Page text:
4. CONSTRUCT Query Form
        5. ASK and DESCRIBE Query Forms
        6. SPARQL Queries in RDFLib
        7. Useful Query Modifiers
    2. 5. Sources of Semantic Data
      1. Friend of a Friend (FOAF)
        1. Graph Analysis of a Social Network
      2. Linked Data
        1. The Cloud of Data
        2. Are You Your FOAF file?
        3. Consuming Linked Data
      3. Freebase
        1. An Identity Database
        2. RDF Interface
        3. Freebase Schema
        4. MQL Interface
        5. Using the metaweb.py Library
        6. Interacting with Humans
    3. 6. What Do You Mean, “Ontology”?
      1. What Is It Good For?
        1. A Contract for Meaning
        2. Models Are Data
      2. An Introduction to Data Modeling
        1. Classes and Properties
        2. Modeling Films
        3. Reifying Relationships
      3. Just Enough OWL
      4. Using Protégé
        1. Creating a New Ontology
        2. Editing an Ontology
      5. Just a Bit More OWL
        1. Functional and Inverse Functional Properties
        2. Inverse Properties
        3. Disjoint Classes
        4. Keepin’ It Real
      6. Some Other Ontologies
        1. Describing FOAF
        2. A Beer Ontology
      7. This Is Not My Beautiful Relational Schema!
    4. 7. Publishing Semantic Data
      1. Embedding Semantics
        1. Microformats
        2. RDFa
        3. Yahoo! SearchMonkey
        4. Google’s Rich Snippets
      2. Dealing with Legacy Data
        1. Internet Video Archive
        2. Tables and Spreadsheets
        3. Legacy Relational Data
      3. RDFLib to Linked Data
  7. III. Putting It into Practice
    1. 8. Overview of Toolkits
      1. Sesame
        1. Using the Sesame Java API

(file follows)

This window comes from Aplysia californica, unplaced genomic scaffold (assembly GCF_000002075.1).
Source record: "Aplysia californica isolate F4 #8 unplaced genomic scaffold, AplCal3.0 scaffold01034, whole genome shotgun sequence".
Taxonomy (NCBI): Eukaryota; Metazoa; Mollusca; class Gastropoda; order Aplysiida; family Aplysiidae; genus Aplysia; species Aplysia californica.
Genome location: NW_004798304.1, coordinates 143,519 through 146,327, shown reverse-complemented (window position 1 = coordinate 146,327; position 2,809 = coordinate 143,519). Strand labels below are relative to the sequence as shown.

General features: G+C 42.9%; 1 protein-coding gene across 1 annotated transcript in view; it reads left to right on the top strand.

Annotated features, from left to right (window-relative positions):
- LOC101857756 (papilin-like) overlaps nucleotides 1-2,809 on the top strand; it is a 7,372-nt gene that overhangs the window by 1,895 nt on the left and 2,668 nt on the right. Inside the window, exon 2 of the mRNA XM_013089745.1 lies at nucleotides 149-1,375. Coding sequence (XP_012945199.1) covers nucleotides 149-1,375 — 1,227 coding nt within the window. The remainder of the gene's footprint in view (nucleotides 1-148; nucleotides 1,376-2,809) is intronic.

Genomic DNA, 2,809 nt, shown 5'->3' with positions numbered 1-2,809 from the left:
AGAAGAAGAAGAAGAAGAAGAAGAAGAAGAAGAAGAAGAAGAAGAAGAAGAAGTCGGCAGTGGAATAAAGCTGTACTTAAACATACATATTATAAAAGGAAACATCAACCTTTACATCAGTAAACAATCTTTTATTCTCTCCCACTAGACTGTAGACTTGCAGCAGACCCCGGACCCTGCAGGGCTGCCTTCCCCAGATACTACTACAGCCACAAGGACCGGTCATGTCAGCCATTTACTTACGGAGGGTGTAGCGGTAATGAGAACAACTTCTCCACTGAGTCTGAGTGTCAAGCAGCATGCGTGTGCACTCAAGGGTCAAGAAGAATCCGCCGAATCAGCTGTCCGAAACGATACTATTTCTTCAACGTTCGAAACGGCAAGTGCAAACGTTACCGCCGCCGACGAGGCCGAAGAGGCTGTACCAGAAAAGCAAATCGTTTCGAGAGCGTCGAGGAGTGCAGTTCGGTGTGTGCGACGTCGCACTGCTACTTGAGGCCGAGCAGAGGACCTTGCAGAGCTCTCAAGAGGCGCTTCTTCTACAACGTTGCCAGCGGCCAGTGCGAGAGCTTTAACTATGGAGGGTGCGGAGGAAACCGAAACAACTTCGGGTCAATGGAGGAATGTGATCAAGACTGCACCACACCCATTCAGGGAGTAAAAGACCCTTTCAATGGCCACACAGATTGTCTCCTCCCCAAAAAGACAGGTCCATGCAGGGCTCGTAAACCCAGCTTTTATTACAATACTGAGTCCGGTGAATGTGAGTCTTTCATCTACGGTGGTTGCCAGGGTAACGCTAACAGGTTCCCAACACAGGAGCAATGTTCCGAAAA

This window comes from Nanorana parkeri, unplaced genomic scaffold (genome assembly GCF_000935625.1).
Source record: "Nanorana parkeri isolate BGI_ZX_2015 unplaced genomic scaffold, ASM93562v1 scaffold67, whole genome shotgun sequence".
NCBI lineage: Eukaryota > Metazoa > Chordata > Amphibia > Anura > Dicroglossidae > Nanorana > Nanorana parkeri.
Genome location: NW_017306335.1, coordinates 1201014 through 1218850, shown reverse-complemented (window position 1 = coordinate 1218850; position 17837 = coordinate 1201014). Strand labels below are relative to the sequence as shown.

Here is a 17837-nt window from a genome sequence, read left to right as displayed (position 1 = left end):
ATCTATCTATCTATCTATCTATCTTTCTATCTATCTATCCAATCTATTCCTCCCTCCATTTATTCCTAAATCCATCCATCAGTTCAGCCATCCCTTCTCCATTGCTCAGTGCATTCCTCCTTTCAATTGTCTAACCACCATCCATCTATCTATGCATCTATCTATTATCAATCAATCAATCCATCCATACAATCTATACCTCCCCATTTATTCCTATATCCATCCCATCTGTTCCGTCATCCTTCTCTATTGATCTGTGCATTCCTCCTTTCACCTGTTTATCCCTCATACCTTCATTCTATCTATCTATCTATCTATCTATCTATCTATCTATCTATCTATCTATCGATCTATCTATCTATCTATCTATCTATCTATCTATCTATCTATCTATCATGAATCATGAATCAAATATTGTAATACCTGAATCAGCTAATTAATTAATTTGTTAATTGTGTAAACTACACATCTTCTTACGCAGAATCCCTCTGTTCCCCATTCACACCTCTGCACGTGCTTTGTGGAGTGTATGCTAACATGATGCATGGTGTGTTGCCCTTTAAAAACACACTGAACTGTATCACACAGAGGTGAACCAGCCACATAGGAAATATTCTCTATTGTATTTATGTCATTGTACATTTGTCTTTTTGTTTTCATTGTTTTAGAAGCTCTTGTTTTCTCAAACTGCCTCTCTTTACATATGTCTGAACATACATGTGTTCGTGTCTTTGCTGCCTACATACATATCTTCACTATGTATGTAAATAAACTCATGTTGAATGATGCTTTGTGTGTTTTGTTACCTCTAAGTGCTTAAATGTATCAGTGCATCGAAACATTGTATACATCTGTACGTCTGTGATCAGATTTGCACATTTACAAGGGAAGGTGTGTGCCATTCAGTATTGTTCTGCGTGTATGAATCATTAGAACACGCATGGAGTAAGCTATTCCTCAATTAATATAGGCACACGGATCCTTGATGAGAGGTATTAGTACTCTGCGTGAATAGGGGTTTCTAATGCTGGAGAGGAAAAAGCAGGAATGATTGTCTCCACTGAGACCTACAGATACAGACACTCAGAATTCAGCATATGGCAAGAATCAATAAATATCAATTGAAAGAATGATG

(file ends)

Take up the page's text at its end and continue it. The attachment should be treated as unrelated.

2. RDFS Inferencing in Sesame
        3. A Servlet Container for the Sesame Server
        4. Installing the Sesame Web Application
        5. The Workbench
        6. Adding Data
        7. SPARQL Queries
        8. REST API
      2. Other RDF Stores
        1. Jena (Open Source)
        2. Redland (Open Source)
        3. Mulgara (Open Source)
        4. OpenLink Virtuoso (Commercial and Open Source)
        5. Franz AllegroGraph (Commercial)
        6. Oracle (Commercial)
      3. SIMILE/Exhibit
        1. A Simple Exhibit Page
        2. Searching, Filtering, and Prettier Views
        3. Linking Up to Sesame
        4. Timelines
    2. 9. Introspecting Objects from Data
      1. RDFObject Examples
      2. RDFObject Framework
      3. How RDFObject Works
    3. 10. Tying It All Together
      1. A Job Listing Application
        1. Application Requirements
      2. Job Listing Data
        1. Converting to RDF
        2. Loading the Data into Sesame
      3. Serving the Website
        1. CherryPy
        2. Mako Page Templates
      4. A Generic Viewer
        1. Getting Data from Sesame
        2. The Generic Template
      5. Getting Company Data
        1. Crunchbase
        2. Yahoo! Finance
        3. Reconciling Freebase Connections
      6. Specialized Views
      7. Publishing for Others
        1. RDFa
        2. RDF/XML
      8. Expanding the Data
        1. Locations
        2. Geography, Economy, Demography
      9. Sophisticated Queries
      10. Visualizing the Job Data
      11. Further Expansion
  8. IV. Epilogue
    1. 11. The Giant Global Graph
      1. Vision, Hype, and Reality
      2. Participating in the Global Graph Community
        1. Releasing Data into the Commons
        2. License Considerations
        3. The Data Cycle
      3. Bracing for Continuous Change
  9. Index
  10. About the Authors
  11. Colophon
  12. Special Upgrade Offer
  13. Copyright